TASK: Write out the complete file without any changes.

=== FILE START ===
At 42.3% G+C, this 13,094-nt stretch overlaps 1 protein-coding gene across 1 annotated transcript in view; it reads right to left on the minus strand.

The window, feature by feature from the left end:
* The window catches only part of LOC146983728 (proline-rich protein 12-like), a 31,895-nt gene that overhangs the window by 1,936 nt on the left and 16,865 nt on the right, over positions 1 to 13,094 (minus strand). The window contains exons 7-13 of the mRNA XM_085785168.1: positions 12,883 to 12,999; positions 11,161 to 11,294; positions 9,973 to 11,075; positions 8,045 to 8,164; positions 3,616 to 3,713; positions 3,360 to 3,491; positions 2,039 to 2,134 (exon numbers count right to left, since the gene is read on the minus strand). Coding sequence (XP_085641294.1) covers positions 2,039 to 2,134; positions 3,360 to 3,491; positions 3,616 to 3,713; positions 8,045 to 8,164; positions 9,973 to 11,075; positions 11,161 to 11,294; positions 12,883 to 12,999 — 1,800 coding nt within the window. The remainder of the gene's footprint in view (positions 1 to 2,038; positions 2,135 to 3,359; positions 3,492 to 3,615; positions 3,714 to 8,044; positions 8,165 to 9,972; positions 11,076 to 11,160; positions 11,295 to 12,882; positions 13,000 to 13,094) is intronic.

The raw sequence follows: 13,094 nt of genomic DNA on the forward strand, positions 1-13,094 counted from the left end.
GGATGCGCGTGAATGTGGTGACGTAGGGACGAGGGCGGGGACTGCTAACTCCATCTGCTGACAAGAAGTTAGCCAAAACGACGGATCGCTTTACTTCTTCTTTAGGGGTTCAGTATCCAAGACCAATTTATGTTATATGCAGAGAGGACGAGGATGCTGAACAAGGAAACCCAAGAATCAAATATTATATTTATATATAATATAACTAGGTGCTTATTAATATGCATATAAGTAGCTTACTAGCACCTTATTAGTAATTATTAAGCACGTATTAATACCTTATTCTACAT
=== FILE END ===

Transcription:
At 42.3% G+C, this 13,094-nt stretch overlaps 1 protein-coding gene across 1 annotated transcript in view; it reads right to left on the minus strand.

The window, feature by feature from the left end:
* The window catches only part of LOC146983728 (proline-rich protein 12-like), a 31,895-nt gene that overhangs the window by 1,936 nt on the left and 16,865 nt on the right, over positions 1 to 13,094 (minus strand). The window contains exons 7-13 of the mRNA XM_085785168.1: positions 12,883 to 12,999; positions 11,161 to 11,294; positions 9,973 to 11,075; positions 8,045 to 8,164; positions 3,616 to 3,713; positions 3,360 to 3,491; positions 2,039 to 2,134 (exon numbers count right to left, since the gene is read on the minus strand). Coding sequence (XP_085641294.1) covers positions 2,039 to 2,134; positions 3,360 to 3,491; positions 3,616 to 3,713; positions 8,045 to 8,164; positions 9,973 to 11,075; positions 11,161 to 11,294; positions 12,883 to 12,999 — 1,800 coding nt within the window. The remainder of the gene's footprint in view (positions 1 to 2,038; positions 2,135 to 3,359; positions 3,492 to 3,615; positions 3,714 to 8,044; positions 8,165 to 9,972; positions 11,076 to 11,160; positions 11,295 to 12,882; positions 13,000 to 13,094) is intronic.

The raw sequence follows: 13,094 nt of genomic DNA on the forward strand, positions 1-13,094 counted from the left end.
GGATGCGCGTGAATGTGGTGACGTAGGGACGAGGGCGGGGACTGCTAACTCCATCTGCTGACAAGAAGTTAGCCAAAACGACGGATCGCTTTACTTCTTCTTTAGGGGTTCAGTATCCAAGACCAATTTATGTTATATGCAGAGAGGACGAGGATGCTGAACAAGGAAACCCAAGAATCAAATATTATATTTATATATAATATAACTAGGTGCTTATTAATATGCATATAAGTAGCTTACTAGCACCTTATTAGTAATTATTAAGCACGTATTAATACCTTATTCTACAT